NPR : News

Sarah Palin Says She Will Not Run For President In 2012 Election

Former Alaska governor Sarah Palin will not be adding her name to the pool of candidates running for U.S. president in 2012, according to reports. In a statement provided to the Mark Levin radio show, Palin said, "I have decided that I will not be seeking the 2012 GOP nomination for president of the United States."

In the statement, read on air by Levin, Palin went on to say that she and her husband, Todd, had considered the matter and decided that not competing for the nomination was the best move for their family.

"My decision is based upon a review of what common-sense conservatives and independents have accomplished, especially over the last year. I believe that at this time, I can be more effective in a decisive role to help elect other true public servants to office, from the nation's governors and congressional seats to the presidency."

After Levin read the statement, he spoke with Palin via telephone — and asked her if perhaps her decision leaves open the possibility that she would seek a third-party nomination.

But Palin dispelled that idea, saying, "I would assume that a third party would just guarantee Obama's election, and that's the last thing that our republic can afford."

Update at 7 p.m. ET: Our colleague Don Gonyea filed this report for NPR's Newscast unit:

Palin has played a cat and mouse game regarding 2012 for the entire year. She never took any of the concrete steps of building an organization or hiring staff in early states. That led most pundits and party leaders to think she would not get in.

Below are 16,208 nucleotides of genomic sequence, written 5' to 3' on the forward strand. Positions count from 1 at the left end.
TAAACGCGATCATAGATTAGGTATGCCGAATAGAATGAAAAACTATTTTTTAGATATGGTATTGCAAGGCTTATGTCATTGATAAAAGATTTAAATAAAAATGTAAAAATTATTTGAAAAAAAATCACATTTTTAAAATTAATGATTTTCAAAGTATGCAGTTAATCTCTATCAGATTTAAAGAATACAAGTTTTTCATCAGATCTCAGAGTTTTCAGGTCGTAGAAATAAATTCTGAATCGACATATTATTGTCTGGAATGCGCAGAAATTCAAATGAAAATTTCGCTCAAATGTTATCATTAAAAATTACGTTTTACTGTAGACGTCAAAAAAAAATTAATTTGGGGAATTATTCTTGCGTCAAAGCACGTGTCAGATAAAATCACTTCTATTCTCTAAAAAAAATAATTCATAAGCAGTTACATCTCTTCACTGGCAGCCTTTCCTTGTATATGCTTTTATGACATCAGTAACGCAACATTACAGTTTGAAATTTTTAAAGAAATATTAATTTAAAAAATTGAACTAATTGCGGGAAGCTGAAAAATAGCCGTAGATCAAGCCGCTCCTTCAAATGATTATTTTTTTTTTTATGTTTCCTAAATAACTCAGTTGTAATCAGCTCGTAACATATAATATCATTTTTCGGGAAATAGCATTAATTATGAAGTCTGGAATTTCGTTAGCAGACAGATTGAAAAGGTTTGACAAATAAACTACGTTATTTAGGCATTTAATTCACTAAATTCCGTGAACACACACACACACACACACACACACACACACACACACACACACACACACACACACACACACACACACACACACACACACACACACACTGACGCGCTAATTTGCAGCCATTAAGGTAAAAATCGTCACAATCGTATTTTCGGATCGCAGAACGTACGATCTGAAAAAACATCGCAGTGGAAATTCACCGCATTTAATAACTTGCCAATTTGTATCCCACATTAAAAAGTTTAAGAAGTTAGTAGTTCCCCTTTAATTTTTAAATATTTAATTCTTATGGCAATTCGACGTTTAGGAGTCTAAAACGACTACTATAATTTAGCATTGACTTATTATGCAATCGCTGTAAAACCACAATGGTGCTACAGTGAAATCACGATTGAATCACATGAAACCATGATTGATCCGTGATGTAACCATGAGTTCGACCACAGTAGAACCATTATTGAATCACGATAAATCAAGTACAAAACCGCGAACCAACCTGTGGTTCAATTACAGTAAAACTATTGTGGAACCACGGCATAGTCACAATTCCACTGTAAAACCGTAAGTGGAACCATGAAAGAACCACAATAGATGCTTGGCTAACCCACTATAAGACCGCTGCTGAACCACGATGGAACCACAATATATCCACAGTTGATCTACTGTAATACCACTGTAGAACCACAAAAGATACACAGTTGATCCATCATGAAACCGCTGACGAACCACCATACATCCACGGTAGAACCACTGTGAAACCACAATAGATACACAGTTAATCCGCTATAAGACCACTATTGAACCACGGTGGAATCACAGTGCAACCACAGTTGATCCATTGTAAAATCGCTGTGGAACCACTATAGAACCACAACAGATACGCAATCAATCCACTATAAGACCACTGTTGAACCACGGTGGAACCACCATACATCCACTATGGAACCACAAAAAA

Still, her travels on a red, white, and blue campaign style bus emblazoned with her name, including a stop at the Iowa state fair — even as other GOP hopefuls delivered speeches to fairgoers — continued to fuel speculation.

Now she has told conservative syndicated radio host Mark Levin that she has consulted with her family and decided not to run. She also said she doesn't need a title to continue to make a difference. She also described herself as "unshackled."

Copyright 2011 National Public Radio. To see more, visit http://www.npr.org/.

NPR

Writer Gabriel Garcia Marquez, Who Gave Voice To Latin America, Dies

The master of magic realism was the region's best-known writer. His novels were filled with miraculous events and characters; love and madness; wars, dreams and death. He died Thursday at 87.
NPR

Consider The Can: An Unlikely Twist On A Louisiana Dish

When Poppy Tooker was a kid, her favorite dish was her great-grandmother's Peas in a Roux. Only years later did Tooker discover that canned peas — not fresh or frozen — were the key to the recipe.
NPR

Chelsea Clinton Says She's Pregnant

The 34-year-old daughter of former President Bill Clinton and former Secretary of State Hillary Clinton says she and husband Marc Mezvinsky are "very excited."
NPR

Ohio's Law Against Political Lying Heads To Supreme Court

Can a state law prevent political campaigns from doling out misinformation? Guest host Celeste Headlee learns more from The Plain Dealer's Sabrina Eaton.

Leave a Comment

Help keep the conversation civil. Please refer to our Terms of Use and Code of Conduct before posting your comments.